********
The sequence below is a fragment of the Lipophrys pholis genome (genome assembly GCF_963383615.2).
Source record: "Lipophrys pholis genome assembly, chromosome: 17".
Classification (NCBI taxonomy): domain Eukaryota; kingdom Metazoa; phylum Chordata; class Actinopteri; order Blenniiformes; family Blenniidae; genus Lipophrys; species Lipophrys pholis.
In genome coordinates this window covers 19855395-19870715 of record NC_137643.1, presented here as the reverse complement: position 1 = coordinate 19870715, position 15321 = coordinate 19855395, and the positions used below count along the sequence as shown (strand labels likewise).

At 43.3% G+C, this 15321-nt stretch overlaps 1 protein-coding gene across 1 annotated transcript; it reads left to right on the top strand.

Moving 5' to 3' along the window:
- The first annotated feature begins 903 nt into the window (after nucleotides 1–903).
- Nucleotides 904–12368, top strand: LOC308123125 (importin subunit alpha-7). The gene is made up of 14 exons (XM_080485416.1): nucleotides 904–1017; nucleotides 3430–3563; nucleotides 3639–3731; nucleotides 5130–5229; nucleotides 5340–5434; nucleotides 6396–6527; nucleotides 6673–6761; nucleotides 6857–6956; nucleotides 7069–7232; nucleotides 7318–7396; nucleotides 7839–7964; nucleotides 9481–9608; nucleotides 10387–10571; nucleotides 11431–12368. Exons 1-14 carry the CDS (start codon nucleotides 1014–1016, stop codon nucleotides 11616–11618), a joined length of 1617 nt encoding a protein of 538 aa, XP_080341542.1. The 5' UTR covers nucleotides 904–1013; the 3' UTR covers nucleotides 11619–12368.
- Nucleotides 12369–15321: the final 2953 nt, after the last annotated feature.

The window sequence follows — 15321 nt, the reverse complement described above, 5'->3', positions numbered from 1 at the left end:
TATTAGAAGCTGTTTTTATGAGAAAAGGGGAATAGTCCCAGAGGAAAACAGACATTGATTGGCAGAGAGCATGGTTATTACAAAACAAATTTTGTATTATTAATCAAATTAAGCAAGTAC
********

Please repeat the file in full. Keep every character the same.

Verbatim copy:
The sequence below is a fragment of the Lipophrys pholis genome (genome assembly GCF_963383615.2).
Source record: "Lipophrys pholis genome assembly, chromosome: 17".
Classification (NCBI taxonomy): domain Eukaryota; kingdom Metazoa; phylum Chordata; class Actinopteri; order Blenniiformes; family Blenniidae; genus Lipophrys; species Lipophrys pholis.
In genome coordinates this window covers 19855395-19870715 of record NC_137643.1, presented here as the reverse complement: position 1 = coordinate 19870715, position 15321 = coordinate 19855395, and the positions used below count along the sequence as shown (strand labels likewise).

At 43.3% G+C, this 15321-nt stretch overlaps 1 protein-coding gene across 1 annotated transcript; it reads left to right on the top strand.

Moving 5' to 3' along the window:
- The first annotated feature begins 903 nt into the window (after nucleotides 1–903).
- Nucleotides 904–12368, top strand: LOC308123125 (importin subunit alpha-7). The gene is made up of 14 exons (XM_080485416.1): nucleotides 904–1017; nucleotides 3430–3563; nucleotides 3639–3731; nucleotides 5130–5229; nucleotides 5340–5434; nucleotides 6396–6527; nucleotides 6673–6761; nucleotides 6857–6956; nucleotides 7069–7232; nucleotides 7318–7396; nucleotides 7839–7964; nucleotides 9481–9608; nucleotides 10387–10571; nucleotides 11431–12368. Exons 1-14 carry the CDS (start codon nucleotides 1014–1016, stop codon nucleotides 11616–11618), a joined length of 1617 nt encoding a protein of 538 aa, XP_080341542.1. The 5' UTR covers nucleotides 904–1013; the 3' UTR covers nucleotides 11619–12368.
- Nucleotides 12369–15321: the final 2953 nt, after the last annotated feature.

The window sequence follows — 15321 nt, the reverse complement described above, 5'->3', positions numbered from 1 at the left end:
TATTAGAAGCTGTTTTTATGAGAAAAGGGGAATAGTCCCAGAGGAAAACAGACATTGATTGGCAGAGAGCATGGTTATTACAAAACAAATTTTGTATTATTAATCAAATTAAGCAAGTAC